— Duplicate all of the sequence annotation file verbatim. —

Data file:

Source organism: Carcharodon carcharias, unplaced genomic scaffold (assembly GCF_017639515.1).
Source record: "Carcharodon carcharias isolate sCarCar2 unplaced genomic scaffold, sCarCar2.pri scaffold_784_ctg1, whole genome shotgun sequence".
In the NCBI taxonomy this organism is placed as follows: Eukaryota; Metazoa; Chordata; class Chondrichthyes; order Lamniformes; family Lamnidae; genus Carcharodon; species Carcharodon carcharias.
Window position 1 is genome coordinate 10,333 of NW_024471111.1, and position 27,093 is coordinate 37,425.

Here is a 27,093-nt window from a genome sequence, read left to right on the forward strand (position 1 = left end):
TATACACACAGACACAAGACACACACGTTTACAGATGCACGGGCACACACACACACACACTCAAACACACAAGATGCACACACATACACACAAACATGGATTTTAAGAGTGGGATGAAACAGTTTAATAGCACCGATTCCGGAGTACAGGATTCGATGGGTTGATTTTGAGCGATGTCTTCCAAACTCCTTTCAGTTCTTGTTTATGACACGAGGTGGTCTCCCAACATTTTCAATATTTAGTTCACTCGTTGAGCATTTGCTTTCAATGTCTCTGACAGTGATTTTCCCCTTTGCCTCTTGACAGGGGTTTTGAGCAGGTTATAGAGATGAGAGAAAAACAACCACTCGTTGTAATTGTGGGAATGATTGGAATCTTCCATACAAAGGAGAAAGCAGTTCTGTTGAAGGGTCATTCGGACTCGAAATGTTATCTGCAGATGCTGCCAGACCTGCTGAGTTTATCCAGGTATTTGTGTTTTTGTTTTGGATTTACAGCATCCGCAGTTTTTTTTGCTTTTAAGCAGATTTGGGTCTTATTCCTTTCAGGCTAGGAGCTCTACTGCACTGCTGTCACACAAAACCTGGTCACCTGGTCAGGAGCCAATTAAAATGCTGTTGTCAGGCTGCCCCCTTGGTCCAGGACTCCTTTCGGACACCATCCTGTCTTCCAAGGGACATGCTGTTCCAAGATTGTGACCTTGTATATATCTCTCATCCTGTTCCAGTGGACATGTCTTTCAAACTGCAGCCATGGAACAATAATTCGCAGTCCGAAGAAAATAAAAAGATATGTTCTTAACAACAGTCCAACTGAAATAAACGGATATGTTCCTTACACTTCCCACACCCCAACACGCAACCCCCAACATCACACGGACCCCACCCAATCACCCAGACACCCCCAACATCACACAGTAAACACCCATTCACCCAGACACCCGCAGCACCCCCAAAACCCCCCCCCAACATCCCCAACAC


Source organism: Carcharodon carcharias, unplaced genomic scaffold (assembly GCF_017639515.1).
Source record: "Carcharodon carcharias isolate sCarCar2 unplaced genomic scaffold, sCarCar2.pri scaffold_784_ctg1, whole genome shotgun sequence".
In the NCBI taxonomy this organism is placed as follows: Eukaryota; Metazoa; Chordata; class Chondrichthyes; order Lamniformes; family Lamnidae; genus Carcharodon; species Carcharodon carcharias.
Window position 1 is genome coordinate 10,333 of NW_024471111.1, and position 27,093 is coordinate 37,425.

Here is a 27,093-nt window from a genome sequence, read left to right on the forward strand (position 1 = left end):
TATACACACAGACACAAGACACACACGTTTACAGATGCACGGGCACACACACACACACACTCAAACACACAAGATGCACACACATACACACAAACATGGATTTTAAGAGTGGGATGAAACAGTTTAATAGCACCGATTCCGGAGTACAGGATTCGATGGGTTGATTTTGAGCGATGTCTTCCAAACTCCTTTCAGTTCTTGTTTATGACACGAGGTGGTCTCCCAACATTTTCAATATTTAGTTCACTCGTTGAGCATTTGCTTTCAATGTCTCTGACAGTGATTTTCCCCTTTGCCTCTTGACAGGGGTTTTGAGCAGGTTATAGAGATGAGAGAAAAACAACCACTCGTTGTAATTGTGGGAATGATTGGAATCTTCCATACAAAGGAGAAAGCAGTTCTGTTGAAGGGTCATTCGGACTCGAAATGTTATCTGCAGATGCTGCCAGACCTGCTGAGTTTATCCAGGTATTTGTGTTTTTGTTTTGGATTTACAGCATCCGCAGTTTTTTTTGCTTTTAAGCAGATTTGGGTCTTATTCCTTTCAGGCTAGGAGCTCTACTGCACTGCTGTCACACAAAACCTGGTCACCTGGTCAGGAGCCAATTAAAATGCTGTTGTCAGGCTGCCCCCTTGGTCCAGGACTCCTTTCGGACACCATCCTGTCTTCCAAGGGACATGCTGTTCCAAGATTGTGACCTTGTATATATCTCTCATCCTGTTCCAGTGGACATGTCTTTCAAACTGCAGCCATGGAACAATAATTCGCAGTCCGAAGAAAATAAAAAGATATGTTCTTAACAACAGTCCAACTGAAATAAACGGATATGTTCCTTACACTTCCCACACCCCAACACGCAACCCCCAACATCACACGGACCCCACCCAATCACCCAGACACCCCCAACATCACACAGTAAACACCCATTCACCCAGACACCCGCAGCACCCCCAAAACCCCCCCCCAACATCCCCAACAC